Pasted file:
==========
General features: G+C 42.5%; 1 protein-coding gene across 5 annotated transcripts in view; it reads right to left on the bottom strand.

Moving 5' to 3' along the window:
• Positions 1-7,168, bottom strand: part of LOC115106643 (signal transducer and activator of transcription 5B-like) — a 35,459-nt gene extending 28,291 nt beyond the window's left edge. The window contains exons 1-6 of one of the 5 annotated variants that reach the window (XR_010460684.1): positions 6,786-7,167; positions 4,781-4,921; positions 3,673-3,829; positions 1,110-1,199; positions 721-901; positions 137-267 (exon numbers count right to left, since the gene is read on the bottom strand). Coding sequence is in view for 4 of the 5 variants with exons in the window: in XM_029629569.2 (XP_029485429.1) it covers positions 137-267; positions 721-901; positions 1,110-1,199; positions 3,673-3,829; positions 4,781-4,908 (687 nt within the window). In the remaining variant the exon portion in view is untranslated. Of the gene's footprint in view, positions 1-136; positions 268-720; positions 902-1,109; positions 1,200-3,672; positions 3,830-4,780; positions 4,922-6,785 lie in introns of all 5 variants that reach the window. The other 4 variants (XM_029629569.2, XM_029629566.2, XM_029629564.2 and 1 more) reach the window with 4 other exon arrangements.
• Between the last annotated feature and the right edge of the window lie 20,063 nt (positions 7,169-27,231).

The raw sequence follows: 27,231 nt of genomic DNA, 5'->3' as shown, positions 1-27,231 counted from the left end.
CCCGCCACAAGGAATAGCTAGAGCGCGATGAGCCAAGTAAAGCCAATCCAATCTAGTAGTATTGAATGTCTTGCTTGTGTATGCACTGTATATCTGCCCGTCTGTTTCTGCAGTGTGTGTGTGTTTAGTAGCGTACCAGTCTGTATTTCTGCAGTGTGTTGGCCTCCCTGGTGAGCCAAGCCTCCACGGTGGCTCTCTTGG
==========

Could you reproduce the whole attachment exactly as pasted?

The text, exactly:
General features: G+C 42.5%; 1 protein-coding gene across 5 annotated transcripts in view; it reads right to left on the bottom strand.

Moving 5' to 3' along the window:
• Positions 1-7,168, bottom strand: part of LOC115106643 (signal transducer and activator of transcription 5B-like) — a 35,459-nt gene extending 28,291 nt beyond the window's left edge. The window contains exons 1-6 of one of the 5 annotated variants that reach the window (XR_010460684.1): positions 6,786-7,167; positions 4,781-4,921; positions 3,673-3,829; positions 1,110-1,199; positions 721-901; positions 137-267 (exon numbers count right to left, since the gene is read on the bottom strand). Coding sequence is in view for 4 of the 5 variants with exons in the window: in XM_029629569.2 (XP_029485429.1) it covers positions 137-267; positions 721-901; positions 1,110-1,199; positions 3,673-3,829; positions 4,781-4,908 (687 nt within the window). In the remaining variant the exon portion in view is untranslated. Of the gene's footprint in view, positions 1-136; positions 268-720; positions 902-1,109; positions 1,200-3,672; positions 3,830-4,780; positions 4,922-6,785 lie in introns of all 5 variants that reach the window. The other 4 variants (XM_029629569.2, XM_029629566.2, XM_029629564.2 and 1 more) reach the window with 4 other exon arrangements.
• Between the last annotated feature and the right edge of the window lie 20,063 nt (positions 7,169-27,231).

The raw sequence follows: 27,231 nt of genomic DNA, 5'->3' as shown, positions 1-27,231 counted from the left end.
CCCGCCACAAGGAATAGCTAGAGCGCGATGAGCCAAGTAAAGCCAATCCAATCTAGTAGTATTGAATGTCTTGCTTGTGTATGCACTGTATATCTGCCCGTCTGTTTCTGCAGTGTGTGTGTGTTTAGTAGCGTACCAGTCTGTATTTCTGCAGTGTGTTGGCCTCCCTGGTGAGCCAAGCCTCCACGGTGGCTCTCTTGG